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Noir-vember 2014: Ivy

Posted by martinteller on November 10, 2014

“He’s in a bit of a hurry to get that rope around his neck, isn’t he?”
“So is she.”

Ivy Lexton (Joan Fontaine) has her eyes set on the wealthy Miles Rushworth (Herbert Marshall).  There’s only two things standing between her and the object of her ambitious affection.  The first is her husband Jervis (Richard Ney), unemployed and constantly struggling to keep up with his wife’s extravagant tastes.  The other is her lover, the possessive Dr. Roger Gretorex (Patric Knowles).  How do you get rid of two men while still making yourself available and desirable to a third?  Poison one and frame the other, of course.

Victorian noirs are a little tricky to fit into the genre.  For one thing, you miss out on all that juicy hard-boiled lingo.  I like to find a sharp quote to kick off my Noir-vember reviews, but for this one I had to settle for something without much sizzle.  And you don’t have the urban settings or the contemporary social issues as a factor.  But this type of film does lend itself nicely to dark themes — especially operating outside the law — and a lot of gothic stylization.  Director Sam Wood (probably best known for comedies like The Devil and Miss Jones and two key Marx Brothers movies) brings in some oppressive shadows and off-kilter angles to give it a noir feel.  The movie opens with a startlingly offbeat scene of Ivy visiting a fortune teller (a great character performance by Una O’Connor) while an assistant creepily plays the harpsichord.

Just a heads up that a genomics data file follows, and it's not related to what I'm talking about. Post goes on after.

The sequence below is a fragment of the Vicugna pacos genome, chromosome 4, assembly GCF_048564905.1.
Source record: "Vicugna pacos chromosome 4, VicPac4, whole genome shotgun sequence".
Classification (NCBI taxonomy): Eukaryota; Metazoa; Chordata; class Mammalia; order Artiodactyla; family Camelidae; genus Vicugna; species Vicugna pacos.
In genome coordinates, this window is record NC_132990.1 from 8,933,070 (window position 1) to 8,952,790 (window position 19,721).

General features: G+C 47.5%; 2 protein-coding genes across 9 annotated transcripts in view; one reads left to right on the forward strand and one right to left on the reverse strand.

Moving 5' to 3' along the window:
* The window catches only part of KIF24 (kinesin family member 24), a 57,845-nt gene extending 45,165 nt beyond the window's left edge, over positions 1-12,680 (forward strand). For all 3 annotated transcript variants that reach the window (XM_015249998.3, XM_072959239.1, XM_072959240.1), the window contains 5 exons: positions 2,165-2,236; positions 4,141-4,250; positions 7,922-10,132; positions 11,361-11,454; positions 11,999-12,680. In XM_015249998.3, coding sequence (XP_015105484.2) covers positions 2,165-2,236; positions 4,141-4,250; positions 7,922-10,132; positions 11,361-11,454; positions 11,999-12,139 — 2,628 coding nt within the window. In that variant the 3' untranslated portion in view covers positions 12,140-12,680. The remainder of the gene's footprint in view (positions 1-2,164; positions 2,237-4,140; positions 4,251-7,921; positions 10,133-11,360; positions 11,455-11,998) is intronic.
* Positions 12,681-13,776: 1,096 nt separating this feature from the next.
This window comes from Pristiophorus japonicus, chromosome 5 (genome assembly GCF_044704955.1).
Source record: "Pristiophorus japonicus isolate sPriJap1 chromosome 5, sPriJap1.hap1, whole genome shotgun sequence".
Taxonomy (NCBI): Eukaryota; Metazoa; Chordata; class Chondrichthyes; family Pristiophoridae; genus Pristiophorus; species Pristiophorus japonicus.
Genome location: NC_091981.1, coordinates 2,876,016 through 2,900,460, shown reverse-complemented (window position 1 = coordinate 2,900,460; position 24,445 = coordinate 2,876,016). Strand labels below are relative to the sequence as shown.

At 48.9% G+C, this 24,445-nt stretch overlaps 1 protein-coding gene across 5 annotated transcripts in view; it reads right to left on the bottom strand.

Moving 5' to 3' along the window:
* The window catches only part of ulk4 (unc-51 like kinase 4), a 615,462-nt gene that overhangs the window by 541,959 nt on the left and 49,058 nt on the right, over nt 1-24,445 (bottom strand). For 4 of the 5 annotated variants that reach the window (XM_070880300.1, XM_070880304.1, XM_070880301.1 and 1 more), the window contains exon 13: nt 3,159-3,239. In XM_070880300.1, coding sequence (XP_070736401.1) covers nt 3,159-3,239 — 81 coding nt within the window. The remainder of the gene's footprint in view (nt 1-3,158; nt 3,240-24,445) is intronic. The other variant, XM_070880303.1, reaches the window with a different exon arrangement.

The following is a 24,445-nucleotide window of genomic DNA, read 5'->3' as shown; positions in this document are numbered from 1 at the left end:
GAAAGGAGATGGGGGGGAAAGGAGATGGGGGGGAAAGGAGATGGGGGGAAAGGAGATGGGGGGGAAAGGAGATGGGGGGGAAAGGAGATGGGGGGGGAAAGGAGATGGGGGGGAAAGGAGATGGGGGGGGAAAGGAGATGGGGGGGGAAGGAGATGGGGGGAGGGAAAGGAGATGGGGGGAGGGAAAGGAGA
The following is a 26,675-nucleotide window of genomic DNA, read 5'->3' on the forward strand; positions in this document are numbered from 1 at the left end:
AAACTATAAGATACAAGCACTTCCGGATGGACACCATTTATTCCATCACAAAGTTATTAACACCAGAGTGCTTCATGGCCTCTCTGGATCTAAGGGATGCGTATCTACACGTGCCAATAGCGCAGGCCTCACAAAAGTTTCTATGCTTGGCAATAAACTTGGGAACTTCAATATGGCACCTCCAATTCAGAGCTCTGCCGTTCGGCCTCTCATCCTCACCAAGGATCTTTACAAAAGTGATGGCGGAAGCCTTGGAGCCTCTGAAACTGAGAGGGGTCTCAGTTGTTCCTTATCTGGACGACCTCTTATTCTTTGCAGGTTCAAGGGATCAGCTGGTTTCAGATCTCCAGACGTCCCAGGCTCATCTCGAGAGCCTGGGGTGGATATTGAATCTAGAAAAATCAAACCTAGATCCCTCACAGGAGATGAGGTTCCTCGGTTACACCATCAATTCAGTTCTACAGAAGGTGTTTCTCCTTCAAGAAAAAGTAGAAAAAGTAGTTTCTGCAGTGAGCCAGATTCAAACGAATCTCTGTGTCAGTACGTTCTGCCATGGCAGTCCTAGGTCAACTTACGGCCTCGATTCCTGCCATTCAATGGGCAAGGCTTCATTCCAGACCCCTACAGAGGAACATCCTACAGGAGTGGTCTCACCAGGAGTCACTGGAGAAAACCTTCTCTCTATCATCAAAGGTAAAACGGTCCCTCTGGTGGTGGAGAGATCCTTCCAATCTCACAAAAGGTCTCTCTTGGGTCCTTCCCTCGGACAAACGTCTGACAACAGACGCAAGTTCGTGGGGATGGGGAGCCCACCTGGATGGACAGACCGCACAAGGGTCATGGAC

The movie doesn’t ever quite live up to the unsettling tone of that opening scene, but it’s anchored by a fine femme fatale performance from Fontaine.  Ivy perhaps isn’t one of the most memorable dangerous dames of noir, but she’s a master manipulator.  She exploits men’s perceptions of her as a fragile, helpless creature.  When her husband confronts her about her reckless spending, she turns on the waterworks and bemoans her own incompetence.  It only takes a few seconds before he’s begging for her forgiveness, and when he leaves the room her tears turn into a sly smile.

None of the other actors are worth singling out, but they’re all fine (we can give a nod to Cedric Hardwicke as the obligatory detective whose suspicions are never satisfied with the story he’s being fed).  The plot moves at a satisfying clip and culminates in a fitting end.  Not a must-see by any means, but enjoyable, especially for fans of Fontaine.  Rating: Good (74)


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